As a result, retirement plan providers and fund companies now offer custom target-date funds that include alternative asset classes as a way to infuse more diversification into the fund and help mute volatility and losses. Plans may offer a dual glide path of risk-managed target-date funds to help alleviate steep losses and protect participants. A dual glide path includes a target equity allocation and a target risk level, each moving lower as the investor ages. A flexible glide path can cover a broader range of risk preferences, and gets more aggressive when volatility is low and more conservative when volatility is high.    

These QDIA investment options also help plan sponsors fulfill their fiduciary obligations. The options provide decreased volatility for participants so they can feel comfortable with their investments and stay the course for the long-term without having to worry about ongoing investment decisions. Risk management also allows for more consistent returns, and reduces the risk of large draw-downs as participants approach retirement.     

Stable Value Solutions    

Stable value solutions are options that conservative investors may want to include as part of an overall diversified portfolio. Stable value products are tailored to meet the needs of participants at varying levels of risk tolerance and deliver a unique combination of liquidity and principal preservation. While all stable value products deliver the same basic benefits, there are differences in structure, levels of guarantees, as well as some contractual features, which help plan sponsors select a stable value product that is best-suited to meet the needs of their participant population.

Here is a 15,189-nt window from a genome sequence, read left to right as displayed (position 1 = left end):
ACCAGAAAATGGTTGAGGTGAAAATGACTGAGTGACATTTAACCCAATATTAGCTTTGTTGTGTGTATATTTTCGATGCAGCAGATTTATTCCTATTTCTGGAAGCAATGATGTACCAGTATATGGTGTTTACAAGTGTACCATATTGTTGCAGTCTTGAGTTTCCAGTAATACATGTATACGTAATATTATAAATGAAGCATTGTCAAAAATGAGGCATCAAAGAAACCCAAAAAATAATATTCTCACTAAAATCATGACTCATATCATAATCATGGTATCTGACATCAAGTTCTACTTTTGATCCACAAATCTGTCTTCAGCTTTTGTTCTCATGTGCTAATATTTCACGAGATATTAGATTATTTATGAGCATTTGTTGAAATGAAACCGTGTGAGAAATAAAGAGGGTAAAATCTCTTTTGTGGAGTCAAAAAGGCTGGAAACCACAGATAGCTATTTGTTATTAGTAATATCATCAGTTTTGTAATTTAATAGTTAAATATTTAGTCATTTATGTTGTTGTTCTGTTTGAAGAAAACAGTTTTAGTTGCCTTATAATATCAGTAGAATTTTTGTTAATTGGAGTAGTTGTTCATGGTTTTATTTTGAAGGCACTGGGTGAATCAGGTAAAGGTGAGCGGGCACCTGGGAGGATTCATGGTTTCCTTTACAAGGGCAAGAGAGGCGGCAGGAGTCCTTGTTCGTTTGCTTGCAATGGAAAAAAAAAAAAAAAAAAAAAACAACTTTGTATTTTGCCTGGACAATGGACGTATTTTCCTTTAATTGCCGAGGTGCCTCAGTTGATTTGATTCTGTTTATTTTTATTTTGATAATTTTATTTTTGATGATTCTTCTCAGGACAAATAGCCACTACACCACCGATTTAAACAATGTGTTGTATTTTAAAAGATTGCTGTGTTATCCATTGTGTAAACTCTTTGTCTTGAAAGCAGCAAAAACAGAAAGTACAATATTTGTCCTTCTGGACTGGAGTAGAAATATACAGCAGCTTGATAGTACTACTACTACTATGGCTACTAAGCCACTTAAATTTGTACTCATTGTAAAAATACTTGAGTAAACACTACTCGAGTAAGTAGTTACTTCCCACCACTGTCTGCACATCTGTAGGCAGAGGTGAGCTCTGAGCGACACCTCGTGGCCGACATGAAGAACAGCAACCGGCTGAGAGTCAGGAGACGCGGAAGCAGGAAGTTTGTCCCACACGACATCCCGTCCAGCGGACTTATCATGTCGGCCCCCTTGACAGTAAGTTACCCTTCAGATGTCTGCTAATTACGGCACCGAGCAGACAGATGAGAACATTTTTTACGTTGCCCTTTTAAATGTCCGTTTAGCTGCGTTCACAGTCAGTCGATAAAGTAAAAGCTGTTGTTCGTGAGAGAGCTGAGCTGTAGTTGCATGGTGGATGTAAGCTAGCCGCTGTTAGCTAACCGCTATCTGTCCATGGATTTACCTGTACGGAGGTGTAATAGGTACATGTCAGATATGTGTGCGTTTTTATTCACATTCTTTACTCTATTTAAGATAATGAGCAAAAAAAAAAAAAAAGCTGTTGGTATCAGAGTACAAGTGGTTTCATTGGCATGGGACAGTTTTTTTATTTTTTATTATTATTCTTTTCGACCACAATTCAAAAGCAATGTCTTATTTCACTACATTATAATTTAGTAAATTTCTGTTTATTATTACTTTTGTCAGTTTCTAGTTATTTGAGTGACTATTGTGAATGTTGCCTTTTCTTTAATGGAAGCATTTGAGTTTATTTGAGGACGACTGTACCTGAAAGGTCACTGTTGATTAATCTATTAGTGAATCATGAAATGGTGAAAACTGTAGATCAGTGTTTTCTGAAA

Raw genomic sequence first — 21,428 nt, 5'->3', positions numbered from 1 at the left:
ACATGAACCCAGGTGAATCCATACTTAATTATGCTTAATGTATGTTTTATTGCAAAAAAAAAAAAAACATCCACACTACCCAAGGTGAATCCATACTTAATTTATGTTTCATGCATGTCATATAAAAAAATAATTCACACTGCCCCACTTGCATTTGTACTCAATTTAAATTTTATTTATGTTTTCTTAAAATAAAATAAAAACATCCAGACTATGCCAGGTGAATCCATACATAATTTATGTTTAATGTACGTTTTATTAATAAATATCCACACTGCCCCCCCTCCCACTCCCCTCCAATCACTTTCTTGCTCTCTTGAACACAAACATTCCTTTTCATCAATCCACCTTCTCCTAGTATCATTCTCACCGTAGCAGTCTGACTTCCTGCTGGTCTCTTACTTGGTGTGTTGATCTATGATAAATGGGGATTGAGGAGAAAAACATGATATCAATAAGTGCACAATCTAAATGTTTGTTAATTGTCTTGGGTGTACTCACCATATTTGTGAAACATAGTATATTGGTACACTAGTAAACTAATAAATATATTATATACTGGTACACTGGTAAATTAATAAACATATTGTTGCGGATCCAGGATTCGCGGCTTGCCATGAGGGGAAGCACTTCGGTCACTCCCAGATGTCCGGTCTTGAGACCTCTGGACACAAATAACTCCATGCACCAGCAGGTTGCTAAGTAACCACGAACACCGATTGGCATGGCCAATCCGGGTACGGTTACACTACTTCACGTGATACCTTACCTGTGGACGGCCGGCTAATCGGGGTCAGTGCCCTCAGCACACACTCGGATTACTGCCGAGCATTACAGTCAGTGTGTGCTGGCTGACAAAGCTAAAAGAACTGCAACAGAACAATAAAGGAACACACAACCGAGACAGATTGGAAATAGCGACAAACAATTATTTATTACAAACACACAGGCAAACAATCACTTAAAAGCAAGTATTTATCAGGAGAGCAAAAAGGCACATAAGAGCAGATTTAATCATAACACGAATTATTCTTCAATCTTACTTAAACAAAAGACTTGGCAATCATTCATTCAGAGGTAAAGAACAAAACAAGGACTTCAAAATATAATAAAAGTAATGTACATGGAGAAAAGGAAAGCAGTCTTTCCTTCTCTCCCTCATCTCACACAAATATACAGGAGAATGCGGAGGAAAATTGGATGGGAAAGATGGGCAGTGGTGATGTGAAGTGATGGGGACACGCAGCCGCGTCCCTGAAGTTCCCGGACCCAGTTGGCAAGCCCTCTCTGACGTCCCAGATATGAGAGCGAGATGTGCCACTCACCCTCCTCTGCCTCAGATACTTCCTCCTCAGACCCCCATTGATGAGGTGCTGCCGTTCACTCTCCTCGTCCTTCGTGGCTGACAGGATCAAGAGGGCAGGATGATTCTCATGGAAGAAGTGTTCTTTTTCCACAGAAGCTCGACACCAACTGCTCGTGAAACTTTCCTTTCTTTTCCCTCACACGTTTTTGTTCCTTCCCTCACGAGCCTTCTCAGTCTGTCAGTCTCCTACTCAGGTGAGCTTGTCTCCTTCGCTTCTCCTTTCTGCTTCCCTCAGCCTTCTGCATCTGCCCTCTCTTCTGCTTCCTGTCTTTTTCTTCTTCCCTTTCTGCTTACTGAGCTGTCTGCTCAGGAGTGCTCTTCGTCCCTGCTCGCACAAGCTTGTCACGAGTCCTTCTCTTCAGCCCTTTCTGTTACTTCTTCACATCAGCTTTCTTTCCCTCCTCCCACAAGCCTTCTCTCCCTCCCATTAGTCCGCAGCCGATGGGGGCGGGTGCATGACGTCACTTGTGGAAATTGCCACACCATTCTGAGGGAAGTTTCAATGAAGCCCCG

Workforce-oriented  Investment Line-ups    

Investment managers are working with plan providers to design investment line-ups for retirement plans that meet the specific needs of a plan sponsor’s workforce. Workforce-oriented investment line-ups help provide participants with the diversification needed for an effective balance between risk and return, as well as an opportunity to develop a long-term  investment strategy. Workforce lineups can be distinguished from one another by the number of investment options, percentage of equity options, number of alternative strategies and investment mandates. Line-ups are selected with a plan sponsor’s workforce profile and its varying levels of characteristics including financial literacy, investment experience, sponsor-driven education efforts, participant engagement and time horizon.

[1]Target-Date Series Research Paper: 2009 Industry Survey, Morningstar  

In-Plan Guarantees